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New Trade Paper
Available September 2015
This title in other editions
In Stalin's Secret Service: Memoirs of the First Soviet Master Spy to Defectby W. G. Krivitsky
Synopses & Reviews
This memoir, published in 1939, sealed the fate of its author. After a dramatic flight from Europe, Walter G. Krivitsky reached the United States. But he was found shot in a hotel room in Washington in 1941. His death remains a mystery to this day but his story is very much alive.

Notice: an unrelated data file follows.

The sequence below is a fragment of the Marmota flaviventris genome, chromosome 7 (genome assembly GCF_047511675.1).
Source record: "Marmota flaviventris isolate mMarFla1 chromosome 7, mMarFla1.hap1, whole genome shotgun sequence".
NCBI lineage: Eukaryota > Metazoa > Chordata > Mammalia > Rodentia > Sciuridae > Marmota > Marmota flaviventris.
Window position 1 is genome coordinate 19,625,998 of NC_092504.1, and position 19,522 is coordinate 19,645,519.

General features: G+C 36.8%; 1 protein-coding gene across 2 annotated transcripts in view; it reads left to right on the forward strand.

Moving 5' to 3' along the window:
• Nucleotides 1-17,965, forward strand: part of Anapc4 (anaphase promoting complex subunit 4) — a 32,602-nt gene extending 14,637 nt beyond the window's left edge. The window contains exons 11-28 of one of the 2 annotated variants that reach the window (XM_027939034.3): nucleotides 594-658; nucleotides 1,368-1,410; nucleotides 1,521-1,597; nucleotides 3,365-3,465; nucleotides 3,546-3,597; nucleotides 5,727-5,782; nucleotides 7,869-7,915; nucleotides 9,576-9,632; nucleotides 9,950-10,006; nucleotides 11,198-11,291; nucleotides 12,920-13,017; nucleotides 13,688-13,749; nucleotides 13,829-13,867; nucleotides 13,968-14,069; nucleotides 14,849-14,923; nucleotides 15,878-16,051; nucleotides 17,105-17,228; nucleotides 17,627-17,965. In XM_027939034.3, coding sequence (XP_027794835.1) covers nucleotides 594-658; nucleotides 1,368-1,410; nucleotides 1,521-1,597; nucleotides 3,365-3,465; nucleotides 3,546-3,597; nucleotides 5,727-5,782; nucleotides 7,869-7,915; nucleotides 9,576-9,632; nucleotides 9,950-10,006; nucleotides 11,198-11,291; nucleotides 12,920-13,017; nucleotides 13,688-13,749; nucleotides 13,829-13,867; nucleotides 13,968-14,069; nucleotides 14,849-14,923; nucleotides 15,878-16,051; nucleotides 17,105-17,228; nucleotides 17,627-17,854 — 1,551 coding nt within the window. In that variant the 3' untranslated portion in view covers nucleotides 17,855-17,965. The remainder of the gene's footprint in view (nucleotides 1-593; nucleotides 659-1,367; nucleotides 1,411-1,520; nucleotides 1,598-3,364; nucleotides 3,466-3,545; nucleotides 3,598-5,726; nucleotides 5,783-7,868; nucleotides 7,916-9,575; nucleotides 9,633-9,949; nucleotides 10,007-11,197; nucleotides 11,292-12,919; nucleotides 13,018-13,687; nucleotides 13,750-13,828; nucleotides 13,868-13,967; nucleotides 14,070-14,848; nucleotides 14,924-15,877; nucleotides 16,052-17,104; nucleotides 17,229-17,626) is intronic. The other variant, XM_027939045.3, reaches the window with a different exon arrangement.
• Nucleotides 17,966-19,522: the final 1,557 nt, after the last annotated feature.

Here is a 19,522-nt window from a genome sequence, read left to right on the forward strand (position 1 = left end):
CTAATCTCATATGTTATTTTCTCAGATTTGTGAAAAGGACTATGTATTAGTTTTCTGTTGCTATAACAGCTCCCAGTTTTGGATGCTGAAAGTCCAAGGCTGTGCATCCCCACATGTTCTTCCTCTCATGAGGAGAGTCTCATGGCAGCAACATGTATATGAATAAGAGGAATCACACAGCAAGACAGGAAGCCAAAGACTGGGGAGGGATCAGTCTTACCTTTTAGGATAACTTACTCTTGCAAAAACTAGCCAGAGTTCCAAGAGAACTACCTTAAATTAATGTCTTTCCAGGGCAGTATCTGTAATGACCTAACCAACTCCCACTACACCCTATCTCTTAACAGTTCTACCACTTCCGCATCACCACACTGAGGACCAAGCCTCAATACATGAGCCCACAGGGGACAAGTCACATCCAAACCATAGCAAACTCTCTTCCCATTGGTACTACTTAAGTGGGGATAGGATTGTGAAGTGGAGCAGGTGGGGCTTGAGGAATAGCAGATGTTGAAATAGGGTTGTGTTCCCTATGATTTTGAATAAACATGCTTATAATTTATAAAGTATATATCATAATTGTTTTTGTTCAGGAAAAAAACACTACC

Sam Tanenhaus is the editor of The New York Times Book Review and the author of the acclaimed biography Whittaker Chambers.
First memoir by a Soviet secret police defector to the West.
Terrifying insights into Stalin's rule in the 1930s.
About the Author
Walter G. Krivistky was the pseudonym of Samuel Ginsberg was born in the Western Ukraine and spoke 6 languages. He joined the Bolshevik party and became part of the Cheka and later the GPU and NKVD based in The Hague in the Netherlands. During the great purges of 1937 he defected and arrived in the United States in 1938 with his wife and child. He wrote a series of articles published in the Saturday Evening Post in 1939-1940 that became the material for this book. Krivitsky was extensively debriefed by MI5 in London where he nearly unmasked Kim Philby and Donald Maclean. In February 1941 he was found dead in a hotel in Washington DC.
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